Lennon was able to move forward in to the area unchallenged and take on the Palace full back. As he got to the by-line, he looked to cut the ball back with a short, chipped pass. Moxey had blocked several of these already, but this time it struck him on the arm for a penalty.
Roberto Soldado coolly converted the spot kick, but Lennon, who had been getting in behind the Palace full back all game, created it.
Ian Holloway’s response
With Palace sat so deep and conceding possession, Ian Holloway’s response was a throw back to his Blackpool days.
The Palace manager brought on two strikers in Chamakh and Phillips, whilst Jonathan Williams was introduced as the midfield distributor, as Holloway went 4-3-3.
Soon after, Palace arguably created their best opening. Some nice play from Williams found Dikgacoi in the centre of the park. His pass over the top saw Kevin Phillips race free, but for better control he would have been in 1v1 with Hugo Lloris, but the signs were there.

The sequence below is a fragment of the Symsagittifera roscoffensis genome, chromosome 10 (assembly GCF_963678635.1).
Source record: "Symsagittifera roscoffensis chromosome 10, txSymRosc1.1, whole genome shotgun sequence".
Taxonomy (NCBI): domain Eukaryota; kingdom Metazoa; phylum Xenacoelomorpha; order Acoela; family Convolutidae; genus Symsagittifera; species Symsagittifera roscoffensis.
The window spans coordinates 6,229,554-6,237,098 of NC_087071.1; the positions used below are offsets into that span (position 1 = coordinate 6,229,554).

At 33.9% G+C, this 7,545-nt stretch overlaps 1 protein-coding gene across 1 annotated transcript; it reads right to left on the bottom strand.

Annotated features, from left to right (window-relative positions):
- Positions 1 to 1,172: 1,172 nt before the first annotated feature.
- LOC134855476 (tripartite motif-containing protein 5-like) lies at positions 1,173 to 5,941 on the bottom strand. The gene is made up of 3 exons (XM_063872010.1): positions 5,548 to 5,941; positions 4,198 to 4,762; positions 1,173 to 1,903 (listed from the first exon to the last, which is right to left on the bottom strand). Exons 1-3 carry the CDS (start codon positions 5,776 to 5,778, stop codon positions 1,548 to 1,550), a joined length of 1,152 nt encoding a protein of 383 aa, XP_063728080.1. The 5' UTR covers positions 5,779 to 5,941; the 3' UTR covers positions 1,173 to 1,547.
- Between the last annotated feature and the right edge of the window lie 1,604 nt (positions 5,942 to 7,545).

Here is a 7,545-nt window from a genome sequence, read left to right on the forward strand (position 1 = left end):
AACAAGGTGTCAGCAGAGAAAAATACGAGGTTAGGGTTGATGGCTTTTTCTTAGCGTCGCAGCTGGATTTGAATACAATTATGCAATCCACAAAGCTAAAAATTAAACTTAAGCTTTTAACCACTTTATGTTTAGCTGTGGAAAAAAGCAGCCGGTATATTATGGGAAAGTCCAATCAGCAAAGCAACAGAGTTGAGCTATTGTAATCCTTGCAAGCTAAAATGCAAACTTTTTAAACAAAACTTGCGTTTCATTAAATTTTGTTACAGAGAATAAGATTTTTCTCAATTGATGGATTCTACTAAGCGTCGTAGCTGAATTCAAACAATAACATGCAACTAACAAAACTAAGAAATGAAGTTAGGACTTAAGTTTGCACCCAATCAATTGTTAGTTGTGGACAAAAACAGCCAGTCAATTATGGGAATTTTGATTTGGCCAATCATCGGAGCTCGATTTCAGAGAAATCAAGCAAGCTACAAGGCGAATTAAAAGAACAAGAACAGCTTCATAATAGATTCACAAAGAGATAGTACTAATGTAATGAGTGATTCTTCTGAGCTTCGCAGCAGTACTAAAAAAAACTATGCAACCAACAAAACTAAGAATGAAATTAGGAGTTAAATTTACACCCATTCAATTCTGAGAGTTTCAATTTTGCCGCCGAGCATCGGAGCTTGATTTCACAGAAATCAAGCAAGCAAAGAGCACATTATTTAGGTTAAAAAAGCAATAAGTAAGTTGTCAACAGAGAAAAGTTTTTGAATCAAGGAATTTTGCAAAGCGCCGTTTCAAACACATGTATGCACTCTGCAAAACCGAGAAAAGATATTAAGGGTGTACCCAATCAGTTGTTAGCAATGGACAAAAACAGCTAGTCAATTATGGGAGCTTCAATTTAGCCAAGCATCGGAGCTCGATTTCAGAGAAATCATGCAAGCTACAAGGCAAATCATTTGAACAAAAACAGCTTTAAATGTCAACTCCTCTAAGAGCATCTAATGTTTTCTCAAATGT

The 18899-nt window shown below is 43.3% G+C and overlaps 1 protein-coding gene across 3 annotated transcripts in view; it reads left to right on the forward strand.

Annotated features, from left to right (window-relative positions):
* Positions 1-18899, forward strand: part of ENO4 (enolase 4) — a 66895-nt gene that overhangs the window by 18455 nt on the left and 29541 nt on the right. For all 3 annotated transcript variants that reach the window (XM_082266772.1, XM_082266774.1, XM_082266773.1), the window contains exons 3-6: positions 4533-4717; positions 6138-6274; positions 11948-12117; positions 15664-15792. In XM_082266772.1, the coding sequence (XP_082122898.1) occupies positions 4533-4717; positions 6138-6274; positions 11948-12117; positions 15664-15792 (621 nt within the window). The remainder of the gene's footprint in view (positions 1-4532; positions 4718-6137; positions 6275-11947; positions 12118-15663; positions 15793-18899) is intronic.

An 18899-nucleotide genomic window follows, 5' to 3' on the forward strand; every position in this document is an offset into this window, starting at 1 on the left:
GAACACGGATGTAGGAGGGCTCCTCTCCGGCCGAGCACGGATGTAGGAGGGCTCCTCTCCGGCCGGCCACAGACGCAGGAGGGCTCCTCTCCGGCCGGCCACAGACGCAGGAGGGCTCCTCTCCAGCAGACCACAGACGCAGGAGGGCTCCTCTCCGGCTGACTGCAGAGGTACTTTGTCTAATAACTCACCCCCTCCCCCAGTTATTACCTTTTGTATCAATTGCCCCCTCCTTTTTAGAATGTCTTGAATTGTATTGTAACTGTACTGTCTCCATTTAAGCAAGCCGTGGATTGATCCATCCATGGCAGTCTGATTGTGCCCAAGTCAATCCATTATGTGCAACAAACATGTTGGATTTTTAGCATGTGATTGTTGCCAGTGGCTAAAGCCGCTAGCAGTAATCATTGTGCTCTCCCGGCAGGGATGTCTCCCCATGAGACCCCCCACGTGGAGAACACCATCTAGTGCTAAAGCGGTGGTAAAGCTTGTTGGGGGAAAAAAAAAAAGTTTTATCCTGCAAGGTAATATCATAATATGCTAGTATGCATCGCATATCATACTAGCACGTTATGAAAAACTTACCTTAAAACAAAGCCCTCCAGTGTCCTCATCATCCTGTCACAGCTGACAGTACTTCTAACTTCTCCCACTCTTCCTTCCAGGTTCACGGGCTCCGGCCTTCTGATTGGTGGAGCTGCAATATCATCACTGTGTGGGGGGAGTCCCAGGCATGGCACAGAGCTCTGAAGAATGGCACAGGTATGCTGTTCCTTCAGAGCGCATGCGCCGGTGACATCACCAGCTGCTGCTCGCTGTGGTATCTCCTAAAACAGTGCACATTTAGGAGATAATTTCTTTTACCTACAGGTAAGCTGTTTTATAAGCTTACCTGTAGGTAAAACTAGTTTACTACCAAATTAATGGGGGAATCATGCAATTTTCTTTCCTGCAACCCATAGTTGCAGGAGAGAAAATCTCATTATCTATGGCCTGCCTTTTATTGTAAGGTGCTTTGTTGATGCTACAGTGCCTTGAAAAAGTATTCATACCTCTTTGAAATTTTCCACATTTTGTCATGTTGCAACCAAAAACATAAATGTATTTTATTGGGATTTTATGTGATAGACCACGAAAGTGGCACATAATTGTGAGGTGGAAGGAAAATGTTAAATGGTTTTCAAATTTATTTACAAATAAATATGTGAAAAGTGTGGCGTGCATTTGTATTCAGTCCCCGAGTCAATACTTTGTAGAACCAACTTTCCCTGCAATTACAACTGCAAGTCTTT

Palace were coming more and more in to the game as a result of their three forwards playing with better width than in the previous 4-2-3-1 formation. Williams also gave them a better balance in midfield.
On the flip side, they were also more open at the back.
Both Defoe and Chadli had good chances to wrap the game up before the Phillips –Dikgacoi combination worked again. The diminutive Phillips nodded Dwight Gayle’s cross back in to the path of Dikgacoi who saw his shot saved by Hugo Lloris.
Crystal Palace 0 Spurs 1 conclusions
This was a decent performance by Spurs given the negative tactics employed by Crystal Palace until the first goal went in.
We held the ball, kept possession, causing the Eagles to have to chase. Play was switched quickly from side-to-side in an attempt to get in to positions where we could expose the Eagles’ full backs with a pass slid in-behind to a runner on the other side. We created several good opportunities this way, wearing down the Palace defence in the process.
The goal arrived from the penalty spot, but there was as sense that full back Dean Moxey was fatigued when the ball went out to Aaron Lennon in space. He was slow to challenge, content to let Lennon have the ball up to and in to the box.
We’d been trying to get in behind the Eagles’ full backs all game. One simply passage of play achieved this in order to carve out the winning opportunity.
Final score: Crystal Palace 0 Spurs 1